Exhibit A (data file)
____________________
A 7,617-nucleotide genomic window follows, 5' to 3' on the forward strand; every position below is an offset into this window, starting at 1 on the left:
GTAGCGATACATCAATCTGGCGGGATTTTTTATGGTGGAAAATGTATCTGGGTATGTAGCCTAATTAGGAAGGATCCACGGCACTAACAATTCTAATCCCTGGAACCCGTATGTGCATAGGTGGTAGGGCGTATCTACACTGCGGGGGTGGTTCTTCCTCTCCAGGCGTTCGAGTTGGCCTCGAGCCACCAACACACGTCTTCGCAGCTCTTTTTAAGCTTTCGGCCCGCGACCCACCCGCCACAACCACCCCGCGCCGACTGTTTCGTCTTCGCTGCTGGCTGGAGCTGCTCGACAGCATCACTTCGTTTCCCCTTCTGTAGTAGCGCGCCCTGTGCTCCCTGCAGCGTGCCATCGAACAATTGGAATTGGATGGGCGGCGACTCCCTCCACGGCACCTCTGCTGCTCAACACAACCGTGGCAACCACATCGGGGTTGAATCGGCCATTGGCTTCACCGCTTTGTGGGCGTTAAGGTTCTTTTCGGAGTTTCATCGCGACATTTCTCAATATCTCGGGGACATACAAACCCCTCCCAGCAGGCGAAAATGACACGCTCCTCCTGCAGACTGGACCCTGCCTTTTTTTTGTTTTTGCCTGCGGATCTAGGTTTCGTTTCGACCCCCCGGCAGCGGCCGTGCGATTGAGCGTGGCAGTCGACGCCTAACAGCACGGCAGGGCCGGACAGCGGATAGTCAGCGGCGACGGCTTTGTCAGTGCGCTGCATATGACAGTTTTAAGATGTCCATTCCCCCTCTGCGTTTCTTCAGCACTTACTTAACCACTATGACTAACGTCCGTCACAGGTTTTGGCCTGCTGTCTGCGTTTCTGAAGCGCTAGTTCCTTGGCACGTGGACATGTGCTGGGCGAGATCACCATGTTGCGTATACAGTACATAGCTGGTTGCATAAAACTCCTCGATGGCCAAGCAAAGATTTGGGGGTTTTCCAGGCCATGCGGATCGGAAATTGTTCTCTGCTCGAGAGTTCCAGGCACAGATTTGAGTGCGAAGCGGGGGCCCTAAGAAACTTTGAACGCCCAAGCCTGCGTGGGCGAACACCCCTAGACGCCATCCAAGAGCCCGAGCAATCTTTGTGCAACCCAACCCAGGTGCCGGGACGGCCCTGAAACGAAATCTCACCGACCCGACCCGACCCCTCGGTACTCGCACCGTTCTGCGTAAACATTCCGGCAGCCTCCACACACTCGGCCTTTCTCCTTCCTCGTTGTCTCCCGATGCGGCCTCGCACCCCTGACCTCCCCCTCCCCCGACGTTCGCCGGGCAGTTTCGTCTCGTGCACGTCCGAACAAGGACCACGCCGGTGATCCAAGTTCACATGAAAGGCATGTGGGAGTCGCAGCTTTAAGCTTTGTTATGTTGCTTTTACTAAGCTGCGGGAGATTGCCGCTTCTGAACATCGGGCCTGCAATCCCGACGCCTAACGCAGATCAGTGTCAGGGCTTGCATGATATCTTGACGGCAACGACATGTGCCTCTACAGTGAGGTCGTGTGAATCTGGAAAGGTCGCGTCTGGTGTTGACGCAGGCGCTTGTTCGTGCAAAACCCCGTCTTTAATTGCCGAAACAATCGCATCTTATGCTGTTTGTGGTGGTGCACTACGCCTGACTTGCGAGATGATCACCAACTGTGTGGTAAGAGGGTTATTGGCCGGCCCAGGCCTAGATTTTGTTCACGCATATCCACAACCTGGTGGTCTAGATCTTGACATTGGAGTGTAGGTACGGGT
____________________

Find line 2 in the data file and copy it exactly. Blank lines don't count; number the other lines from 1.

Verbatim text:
GTAGCGATACATCAATCTGGCGGGATTTTTTATGGTGGAAAATGTATCTGGGTATGTAGCCTAATTAGGAAGGATCCACGGCACTAACAATTCTAATCCCTGGAACCCGTATGTGCATAGGTGGTAGGGCGTATCTACACTGCGGGGGTGGTTCTTCCTCTCCAGGCGTTCGAGTTGGCCTCGAGCCACCAACACACGTCTTCGCAGCTCTTTTTAAGCTTTCGGCCCGCGACCCACCCGCCACAACCACCCCGCGCCGACTGTTTCGTCTTCGCTGCTGGCTGGAGCTGCTCGACAGCATCACTTCGTTTCCCCTTCTGTAGTAGCGCGCCCTGTGCTCCCTGCAGCGTGCCATCGAACAATTGGAATTGGATGGGCGGCGACTCCCTCCACGGCACCTCTGCTGCTCAACACAACCGTGGCAACCACATCGGGGTTGAATCGGCCATTGGCTTCACCGCTTTGTGGGCGTTAAGGTTCTTTTCGGAGTTTCATCGCGACATTTCTCAATATCTCGGGGACATACAAACCCCTCCCAGCAGGCGAAAATGACACGCTCCTCCTGCAGACTGGACCCTGCCTTTTTTTTGTTTTTGCCTGCGGATCTAGGTTTCGTTTCGACCCCCCGGCAGCGGCCGTGCGATTGAGCGTGGCAGTCGACGCCTAACAGCACGGCAGGGCCGGACAGCGGATAGTCAGCGGCGACGGCTTTGTCAGTGCGCTGCATATGACAGTTTTAAGATGTCCATTCCCCCTCTGCGTTTCTTCAGCACTTACTTAACCACTATGACTAACGTCCGTCACAGGTTTTGGCCTGCTGTCTGCGTTTCTGAAGCGCTAGTTCCTTGGCACGTGGACATGTGCTGGGCGAGATCACCATGTTGCGTATACAGTACATAGCTGGTTGCATAAAACTCCTCGATGGCCAAGCAAAGATTTGGGGGTTTTCCAGGCCATGCGGATCGGAAATTGTTCTCTGCTCGAGAGTTCCAGGCACAGATTTGAGTGCGAAGCGGGGGCCCTAAGAAACTTTGAACGCCCAAGCCTGCGTGGGCGAACACCCCTAGACGCCATCCAAGAGCCCGAGCAATCTTTGTGCAACCCAACCCAGGTGCCGGGACGGCCCTGAAACGAAATCTCACCGACCCGACCCGACCCCTCGGTACTCGCACCGTTCTGCGTAAACATTCCGGCAGCCTCCACACACTCGGCCTTTCTCCTTCCTCGTTGTCTCCCGATGCGGCCTCGCACCCCTGACCTCCCCCTCCCCCGACGTTCGCCGGGCAGTTTCGTCTCGTGCACGTCCGAACAAGGACCACGCCGGTGATCCAAGTTCACATGAAAGGCATGTGGGAGTCGCAGCTTTAAGCTTTGTTATGTTGCTTTTACTAAGCTGCGGGAGATTGCCGCTTCTGAACATCGGGCCTGCAATCCCGACGCCTAACGCAGATCAGTGTCAGGGCTTGCATGATATCTTGACGGCAACGACATGTGCCTCTACAGTGAGGTCGTGTGAATCTGGAAAGGTCGCGTCTGGTGTTGACGCAGGCGCTTGTTCGTGCAAAACCCCGTCTTTAATTGCCGAAACAATCGCATCTTATGCTGTTTGTGGTGGTGCACTACGCCTGACTTGCGAGATGATCACCAACTGTGTGGTAAGAGGGTTATTGGCCGGCCCAGGCCTAGATTTTGTTCACGCATATCCACAACCTGGTGGTCTAGATCTTGACATTGGAGTGTAGGTACGGGT